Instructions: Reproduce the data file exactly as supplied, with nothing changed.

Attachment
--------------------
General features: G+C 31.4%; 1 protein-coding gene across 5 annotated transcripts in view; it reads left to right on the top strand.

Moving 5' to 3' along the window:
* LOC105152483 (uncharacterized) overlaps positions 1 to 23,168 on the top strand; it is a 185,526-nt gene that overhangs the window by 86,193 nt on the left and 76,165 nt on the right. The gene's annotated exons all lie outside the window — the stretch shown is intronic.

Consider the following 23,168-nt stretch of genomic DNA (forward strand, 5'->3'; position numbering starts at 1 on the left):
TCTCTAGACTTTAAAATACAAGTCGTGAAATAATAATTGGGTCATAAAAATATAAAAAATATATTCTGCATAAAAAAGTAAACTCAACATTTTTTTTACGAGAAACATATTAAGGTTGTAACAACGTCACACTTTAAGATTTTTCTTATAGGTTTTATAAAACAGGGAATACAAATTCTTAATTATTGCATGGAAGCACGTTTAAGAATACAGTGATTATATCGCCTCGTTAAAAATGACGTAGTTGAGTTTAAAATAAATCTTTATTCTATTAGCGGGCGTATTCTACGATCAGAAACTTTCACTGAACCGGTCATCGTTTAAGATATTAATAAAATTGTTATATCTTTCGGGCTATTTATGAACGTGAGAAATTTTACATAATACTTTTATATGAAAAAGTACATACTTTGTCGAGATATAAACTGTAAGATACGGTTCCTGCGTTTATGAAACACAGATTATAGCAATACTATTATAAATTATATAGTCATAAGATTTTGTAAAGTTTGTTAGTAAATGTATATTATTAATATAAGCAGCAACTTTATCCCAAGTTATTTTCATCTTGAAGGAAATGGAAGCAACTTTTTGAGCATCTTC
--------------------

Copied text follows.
General features: G+C 31.4%; 1 protein-coding gene across 5 annotated transcripts in view; it reads left to right on the top strand.

Moving 5' to 3' along the window:
* LOC105152483 (uncharacterized) overlaps positions 1 to 23,168 on the top strand; it is a 185,526-nt gene that overhangs the window by 86,193 nt on the left and 76,165 nt on the right. The gene's annotated exons all lie outside the window — the stretch shown is intronic.

Consider the following 23,168-nt stretch of genomic DNA (forward strand, 5'->3'; position numbering starts at 1 on the left):
TCTCTAGACTTTAAAATACAAGTCGTGAAATAATAATTGGGTCATAAAAATATAAAAAATATATTCTGCATAAAAAAGTAAACTCAACATTTTTTTTACGAGAAACATATTAAGGTTGTAACAACGTCACACTTTAAGATTTTTCTTATAGGTTTTATAAAACAGGGAATACAAATTCTTAATTATTGCATGGAAGCACGTTTAAGAATACAGTGATTATATCGCCTCGTTAAAAATGACGTAGTTGAGTTTAAAATAAATCTTTATTCTATTAGCGGGCGTATTCTACGATCAGAAACTTTCACTGAACCGGTCATCGTTTAAGATATTAATAAAATTGTTATATCTTTCGGGCTATTTATGAACGTGAGAAATTTTACATAATACTTTTATATGAAAAAGTACATACTTTGTCGAGATATAAACTGTAAGATACGGTTCCTGCGTTTATGAAACACAGATTATAGCAATACTATTATAAATTATATAGTCATAAGATTTTGTAAAGTTTGTTAGTAAATGTATATTATTAATATAAGCAGCAACTTTATCCCAAGTTATTTTCATCTTGAAGGAAATGGAAGCAACTTTTTGAGCATCTTC